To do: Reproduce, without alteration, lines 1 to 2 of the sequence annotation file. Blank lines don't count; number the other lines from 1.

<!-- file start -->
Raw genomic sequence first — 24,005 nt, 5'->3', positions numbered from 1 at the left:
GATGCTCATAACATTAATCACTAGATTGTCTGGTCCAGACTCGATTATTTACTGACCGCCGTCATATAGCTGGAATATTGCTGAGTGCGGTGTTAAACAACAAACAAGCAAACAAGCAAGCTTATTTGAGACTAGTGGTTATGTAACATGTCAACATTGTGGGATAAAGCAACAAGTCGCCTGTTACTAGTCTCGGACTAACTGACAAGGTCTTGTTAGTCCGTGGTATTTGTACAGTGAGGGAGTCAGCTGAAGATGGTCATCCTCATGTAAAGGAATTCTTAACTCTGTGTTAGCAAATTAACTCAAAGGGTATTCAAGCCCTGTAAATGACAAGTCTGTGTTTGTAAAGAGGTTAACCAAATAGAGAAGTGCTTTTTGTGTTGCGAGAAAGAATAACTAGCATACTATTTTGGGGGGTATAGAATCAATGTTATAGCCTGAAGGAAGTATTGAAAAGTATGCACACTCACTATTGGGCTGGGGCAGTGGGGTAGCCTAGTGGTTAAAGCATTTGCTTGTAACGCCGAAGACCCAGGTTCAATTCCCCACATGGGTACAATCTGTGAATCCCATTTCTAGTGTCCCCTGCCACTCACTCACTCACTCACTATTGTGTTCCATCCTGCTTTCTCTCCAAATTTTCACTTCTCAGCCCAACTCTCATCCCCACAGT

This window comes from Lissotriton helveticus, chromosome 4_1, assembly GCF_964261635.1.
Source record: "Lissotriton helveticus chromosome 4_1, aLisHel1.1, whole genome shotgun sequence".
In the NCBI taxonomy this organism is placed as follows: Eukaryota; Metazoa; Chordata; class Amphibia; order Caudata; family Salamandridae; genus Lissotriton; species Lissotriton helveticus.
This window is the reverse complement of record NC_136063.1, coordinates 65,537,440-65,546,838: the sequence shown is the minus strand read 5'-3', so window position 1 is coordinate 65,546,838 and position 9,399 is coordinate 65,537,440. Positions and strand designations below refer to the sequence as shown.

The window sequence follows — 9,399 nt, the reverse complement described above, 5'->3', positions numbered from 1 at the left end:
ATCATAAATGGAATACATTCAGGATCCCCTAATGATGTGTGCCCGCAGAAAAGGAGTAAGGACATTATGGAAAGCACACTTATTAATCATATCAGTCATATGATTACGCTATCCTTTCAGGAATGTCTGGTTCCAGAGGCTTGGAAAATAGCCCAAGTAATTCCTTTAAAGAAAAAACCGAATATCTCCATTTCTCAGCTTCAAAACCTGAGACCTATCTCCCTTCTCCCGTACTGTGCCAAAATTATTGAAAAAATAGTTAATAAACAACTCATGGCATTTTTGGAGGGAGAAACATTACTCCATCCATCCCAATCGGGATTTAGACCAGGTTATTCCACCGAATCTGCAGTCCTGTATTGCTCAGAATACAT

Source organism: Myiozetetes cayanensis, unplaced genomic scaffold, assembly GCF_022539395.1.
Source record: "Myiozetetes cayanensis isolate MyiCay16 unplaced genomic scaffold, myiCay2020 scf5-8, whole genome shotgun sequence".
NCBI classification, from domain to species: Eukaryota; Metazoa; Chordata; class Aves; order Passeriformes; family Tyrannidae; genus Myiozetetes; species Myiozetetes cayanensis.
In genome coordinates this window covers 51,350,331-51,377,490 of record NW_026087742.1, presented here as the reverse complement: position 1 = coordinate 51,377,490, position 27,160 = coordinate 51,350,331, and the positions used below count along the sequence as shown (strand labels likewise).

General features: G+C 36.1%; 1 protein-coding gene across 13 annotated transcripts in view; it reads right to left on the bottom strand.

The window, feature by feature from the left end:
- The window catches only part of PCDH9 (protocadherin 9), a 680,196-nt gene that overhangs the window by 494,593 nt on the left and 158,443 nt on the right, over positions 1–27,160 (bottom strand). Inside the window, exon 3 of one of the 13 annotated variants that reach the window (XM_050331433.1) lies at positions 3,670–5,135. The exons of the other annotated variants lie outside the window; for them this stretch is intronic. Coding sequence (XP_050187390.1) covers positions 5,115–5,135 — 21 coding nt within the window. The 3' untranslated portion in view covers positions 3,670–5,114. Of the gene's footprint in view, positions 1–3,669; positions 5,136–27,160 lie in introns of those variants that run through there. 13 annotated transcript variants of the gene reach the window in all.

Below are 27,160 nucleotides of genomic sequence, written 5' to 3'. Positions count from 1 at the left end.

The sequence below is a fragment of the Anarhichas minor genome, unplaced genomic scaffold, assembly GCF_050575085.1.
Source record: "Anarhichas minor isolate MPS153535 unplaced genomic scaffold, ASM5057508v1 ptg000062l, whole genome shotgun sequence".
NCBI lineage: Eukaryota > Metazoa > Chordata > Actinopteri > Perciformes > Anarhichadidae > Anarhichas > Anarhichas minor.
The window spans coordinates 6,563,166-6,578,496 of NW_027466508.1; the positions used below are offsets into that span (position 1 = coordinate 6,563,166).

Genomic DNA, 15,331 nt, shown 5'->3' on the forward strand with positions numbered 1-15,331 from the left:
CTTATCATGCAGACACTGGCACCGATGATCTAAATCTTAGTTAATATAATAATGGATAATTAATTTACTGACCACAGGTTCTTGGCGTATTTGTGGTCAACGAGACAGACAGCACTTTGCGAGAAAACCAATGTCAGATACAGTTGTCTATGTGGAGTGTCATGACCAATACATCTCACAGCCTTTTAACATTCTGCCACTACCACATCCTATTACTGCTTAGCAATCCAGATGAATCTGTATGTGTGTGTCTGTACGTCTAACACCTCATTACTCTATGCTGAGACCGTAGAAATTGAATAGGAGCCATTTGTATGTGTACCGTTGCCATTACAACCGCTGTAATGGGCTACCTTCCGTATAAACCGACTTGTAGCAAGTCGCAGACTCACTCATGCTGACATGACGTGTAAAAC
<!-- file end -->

Raw genomic sequence first — 24,005 nt, 5'->3', positions numbered from 1 at the left:
GATGCTCATAACATTAATCACTAGATTGTCTGGTCCAGACTCGATTATTTACTGACCGCCGTCATATAGCTGGAATATTGCTGAGTGCGGTGTTAAACAACAAACAAGCAAACAAGCAAGCTTATTTGAGACTAGTGGTTATGTAACATGTCAACATTGTGGGATAAAGCAACAAGTCGCCTGTTACTAGTCTCGGACTAACTGACAAGGTCTTGTTAGTCCGTGGTATTTGTACAGTGAGGGAGTCAGCTGAAGATGGTCATCCTCATGTAAAGGAATTCTTAACTCTGTGTTAGCAAATTAACTCAAAGGGTATTCAAGCCCTGTAAATGACAAGTCTGTGTTTGTAAAGAGGTTAACCAAATAGAGAAGTGCTTTTTGTGTTGCGAGAAAGAATAACTAGCATACTATTTTGGGGGGTATAGAATCAATGTTATAGCCTGAAGGAAGTATTGAAAAGTATGCACACTCACTATTGGGCTGGGGCAGTGGGGTAGCCTAGTGGTTAAAGCATTTGCTTGTAACGCCGAAGACCCAGGTTCAATTCCCCACATGGGTACAATCTGTGAATCCCATTTCTAGTGTCCCCTGCCACTCACTCACTCACTCACTATTGTGTTCCATCCTGCTTTCTCTCCAAATTTTCACTTCTCAGCCCAACTCTCATCCCCACAGT